18) John Baez, The octonions, section 4.3: the magic square, available at

A geometrical interepretation would be nice!

Finally - my former student Aaron Lauda has been working with Khovanov on categorifying quantum groups, and their work is starting to really take off. I'm just beginning to read his new papers, but I can't resist bringing them to your attention:

19) Aaron Lauda, A categorification of quantum sl(2), available as arXiv:0803.3652.

Aaron Lauda, Categorified quantum sl(2) and equivariant cohomology of iterated flag varieties, available as arXiv:0803.3848.

He's got a 2-category that decategorifies to give the quantized universal enveloping algebra of sl(2)! And similarly for all the irreps of this algebra!

There's more to come, too....

Addenda: Starting this Week, you can see more discussion and also questions I'm dying to know the answers to over at the n-Category Café. Whenever I write This Week's Finds, I come up with lots of questions. If you can help me with some of these, I'll be really grateful.

José Figueroa-O'Farrill sent an email saying:

About the geometric constructions of exceptional Lie algebras, you are totally spot on in that what is missing is a more conceptual understanding of the construction which would render the odd-odd-odd component of the Jacobi identity 'trivial', as is the case for the remaining three components. One satisfactory way to achieve this would be to understand of what in, say, the 15-sphere is E8 the automorphisms. I'm afraid I don't have an answer.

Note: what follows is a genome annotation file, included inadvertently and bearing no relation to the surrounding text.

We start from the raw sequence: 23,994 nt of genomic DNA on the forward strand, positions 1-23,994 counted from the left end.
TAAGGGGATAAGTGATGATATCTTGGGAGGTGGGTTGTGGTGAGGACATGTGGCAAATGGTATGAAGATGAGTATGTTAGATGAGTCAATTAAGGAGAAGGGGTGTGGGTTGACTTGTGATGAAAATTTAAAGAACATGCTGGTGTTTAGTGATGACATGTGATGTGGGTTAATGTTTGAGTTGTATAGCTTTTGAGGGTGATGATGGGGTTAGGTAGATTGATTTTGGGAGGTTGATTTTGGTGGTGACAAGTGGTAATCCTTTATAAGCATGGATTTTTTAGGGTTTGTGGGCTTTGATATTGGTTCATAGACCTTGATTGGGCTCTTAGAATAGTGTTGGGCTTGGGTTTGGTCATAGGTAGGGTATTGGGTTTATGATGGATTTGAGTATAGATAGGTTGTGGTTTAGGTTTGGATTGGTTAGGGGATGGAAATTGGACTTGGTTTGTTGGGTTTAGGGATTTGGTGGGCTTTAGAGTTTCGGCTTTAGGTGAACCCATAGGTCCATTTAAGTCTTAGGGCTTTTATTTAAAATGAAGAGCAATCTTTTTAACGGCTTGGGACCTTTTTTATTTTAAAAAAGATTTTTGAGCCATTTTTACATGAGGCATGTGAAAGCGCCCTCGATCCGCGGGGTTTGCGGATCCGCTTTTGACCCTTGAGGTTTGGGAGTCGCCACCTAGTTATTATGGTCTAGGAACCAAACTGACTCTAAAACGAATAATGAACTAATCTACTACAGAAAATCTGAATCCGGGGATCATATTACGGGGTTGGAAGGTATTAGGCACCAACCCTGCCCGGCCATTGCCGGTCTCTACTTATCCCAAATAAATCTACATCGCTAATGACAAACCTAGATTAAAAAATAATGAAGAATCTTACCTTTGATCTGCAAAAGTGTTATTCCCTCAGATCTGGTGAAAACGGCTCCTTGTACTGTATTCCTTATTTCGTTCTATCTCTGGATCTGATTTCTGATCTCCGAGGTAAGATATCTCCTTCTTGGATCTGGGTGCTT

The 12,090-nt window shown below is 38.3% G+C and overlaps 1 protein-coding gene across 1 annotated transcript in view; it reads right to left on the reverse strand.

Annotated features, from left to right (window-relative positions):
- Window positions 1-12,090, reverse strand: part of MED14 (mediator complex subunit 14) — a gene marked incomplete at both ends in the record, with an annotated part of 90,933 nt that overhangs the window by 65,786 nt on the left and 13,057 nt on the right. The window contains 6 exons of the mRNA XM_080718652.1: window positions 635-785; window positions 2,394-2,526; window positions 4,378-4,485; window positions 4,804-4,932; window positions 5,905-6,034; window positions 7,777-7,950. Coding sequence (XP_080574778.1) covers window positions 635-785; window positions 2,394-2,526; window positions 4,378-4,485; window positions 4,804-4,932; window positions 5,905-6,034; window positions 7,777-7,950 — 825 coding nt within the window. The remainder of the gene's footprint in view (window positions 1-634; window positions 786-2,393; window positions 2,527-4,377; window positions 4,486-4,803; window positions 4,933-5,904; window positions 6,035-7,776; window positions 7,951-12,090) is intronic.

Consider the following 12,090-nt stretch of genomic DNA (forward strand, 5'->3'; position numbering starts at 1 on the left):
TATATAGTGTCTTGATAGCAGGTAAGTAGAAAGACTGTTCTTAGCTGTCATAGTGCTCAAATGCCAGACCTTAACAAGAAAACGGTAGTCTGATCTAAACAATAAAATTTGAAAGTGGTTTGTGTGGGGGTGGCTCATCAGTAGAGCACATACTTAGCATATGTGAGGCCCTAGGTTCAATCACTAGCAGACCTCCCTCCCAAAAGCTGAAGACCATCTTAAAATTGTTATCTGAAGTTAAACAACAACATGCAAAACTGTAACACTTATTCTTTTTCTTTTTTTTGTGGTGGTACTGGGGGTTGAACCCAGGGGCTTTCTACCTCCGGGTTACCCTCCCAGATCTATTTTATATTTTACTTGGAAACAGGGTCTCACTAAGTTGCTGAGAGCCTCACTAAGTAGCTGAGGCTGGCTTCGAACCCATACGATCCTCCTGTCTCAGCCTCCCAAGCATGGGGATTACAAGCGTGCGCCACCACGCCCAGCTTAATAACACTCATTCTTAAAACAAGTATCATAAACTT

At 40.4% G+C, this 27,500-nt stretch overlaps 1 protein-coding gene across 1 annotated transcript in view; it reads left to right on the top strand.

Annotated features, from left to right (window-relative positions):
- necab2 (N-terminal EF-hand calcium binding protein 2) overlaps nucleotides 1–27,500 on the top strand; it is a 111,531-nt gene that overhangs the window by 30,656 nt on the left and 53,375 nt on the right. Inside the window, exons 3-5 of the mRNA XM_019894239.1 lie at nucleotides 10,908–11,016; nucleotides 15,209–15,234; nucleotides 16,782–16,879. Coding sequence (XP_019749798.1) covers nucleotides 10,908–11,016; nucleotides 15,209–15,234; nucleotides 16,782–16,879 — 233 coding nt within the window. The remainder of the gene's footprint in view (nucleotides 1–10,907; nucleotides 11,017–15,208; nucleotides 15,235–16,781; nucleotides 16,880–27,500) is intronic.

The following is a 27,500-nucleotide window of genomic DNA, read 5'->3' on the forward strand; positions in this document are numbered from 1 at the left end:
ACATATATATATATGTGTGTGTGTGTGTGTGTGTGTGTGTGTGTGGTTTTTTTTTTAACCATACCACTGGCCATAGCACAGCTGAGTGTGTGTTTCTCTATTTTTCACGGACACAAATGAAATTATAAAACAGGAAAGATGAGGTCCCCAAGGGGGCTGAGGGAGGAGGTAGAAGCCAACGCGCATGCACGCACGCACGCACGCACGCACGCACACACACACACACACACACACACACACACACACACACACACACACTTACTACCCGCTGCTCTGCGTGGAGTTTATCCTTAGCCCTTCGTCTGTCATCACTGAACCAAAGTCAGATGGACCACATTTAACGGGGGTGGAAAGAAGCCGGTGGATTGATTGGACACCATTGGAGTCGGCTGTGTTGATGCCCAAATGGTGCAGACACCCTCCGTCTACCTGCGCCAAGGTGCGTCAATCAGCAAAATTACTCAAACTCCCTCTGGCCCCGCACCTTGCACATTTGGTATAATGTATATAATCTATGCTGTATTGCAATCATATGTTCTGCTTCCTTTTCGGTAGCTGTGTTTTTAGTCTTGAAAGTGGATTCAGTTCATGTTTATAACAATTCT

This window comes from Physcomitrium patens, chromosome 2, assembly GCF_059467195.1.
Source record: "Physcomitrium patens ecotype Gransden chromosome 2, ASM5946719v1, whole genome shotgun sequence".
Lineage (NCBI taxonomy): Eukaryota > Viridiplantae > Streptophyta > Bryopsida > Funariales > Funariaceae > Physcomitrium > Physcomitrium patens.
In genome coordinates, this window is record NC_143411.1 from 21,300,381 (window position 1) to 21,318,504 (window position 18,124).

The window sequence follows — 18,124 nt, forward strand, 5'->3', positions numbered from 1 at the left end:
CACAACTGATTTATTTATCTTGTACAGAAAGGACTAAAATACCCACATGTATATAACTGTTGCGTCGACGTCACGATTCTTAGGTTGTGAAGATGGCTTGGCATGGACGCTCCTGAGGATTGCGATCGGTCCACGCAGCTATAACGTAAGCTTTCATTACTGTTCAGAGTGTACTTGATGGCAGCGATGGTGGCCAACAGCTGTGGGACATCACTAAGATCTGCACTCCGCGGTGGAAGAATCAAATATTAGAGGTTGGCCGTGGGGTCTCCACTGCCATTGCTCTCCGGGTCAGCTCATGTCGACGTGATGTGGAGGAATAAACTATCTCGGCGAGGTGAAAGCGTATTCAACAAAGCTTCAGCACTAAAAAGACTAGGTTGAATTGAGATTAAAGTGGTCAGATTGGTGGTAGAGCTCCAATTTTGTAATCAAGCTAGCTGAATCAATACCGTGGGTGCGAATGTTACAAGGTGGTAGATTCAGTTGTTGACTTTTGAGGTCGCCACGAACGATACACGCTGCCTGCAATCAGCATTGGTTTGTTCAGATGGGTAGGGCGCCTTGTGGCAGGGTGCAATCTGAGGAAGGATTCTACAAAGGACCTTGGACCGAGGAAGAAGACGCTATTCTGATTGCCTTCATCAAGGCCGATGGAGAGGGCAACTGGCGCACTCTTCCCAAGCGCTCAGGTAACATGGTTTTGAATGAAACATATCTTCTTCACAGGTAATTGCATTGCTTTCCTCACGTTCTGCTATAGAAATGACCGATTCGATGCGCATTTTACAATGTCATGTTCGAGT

As for E6 and E7, there is a similar geometric construction for E6 and one for E7 is in the works as part of a paper with Hannu Rajaniemi, who was a student of mine. The construction is analogous, but for one thing. One has to construct more than just the Killing vectors out of the Killing spinors: in the case of E6, it is enough to construct a Killing 0-form (i.e., a constant) which then acts on the Killing spinors via a multiple of the Dirac operator. (This is consistent with the action of 'special Killing forms' a.k.a. 'Killing-Yano tensors' on spinors.) The odd-odd-odd Jacobi identity here is even more mysterious: it does not simply follow from representation theory (i.e., absence of invariants in the relevant representation where the 'jacobator' lives), but follows from an explicit calculation. The case of E7 should work in a similar way, but we still have not finished the construction. (Hannu has a real job now and I've been busy with other projects of a less 'recreational' nature.) In

20) José Figueroa-O'Farrill, A geometrical construction of exceptional Lie algebras, talk at Leeds, February 13, 2008, available at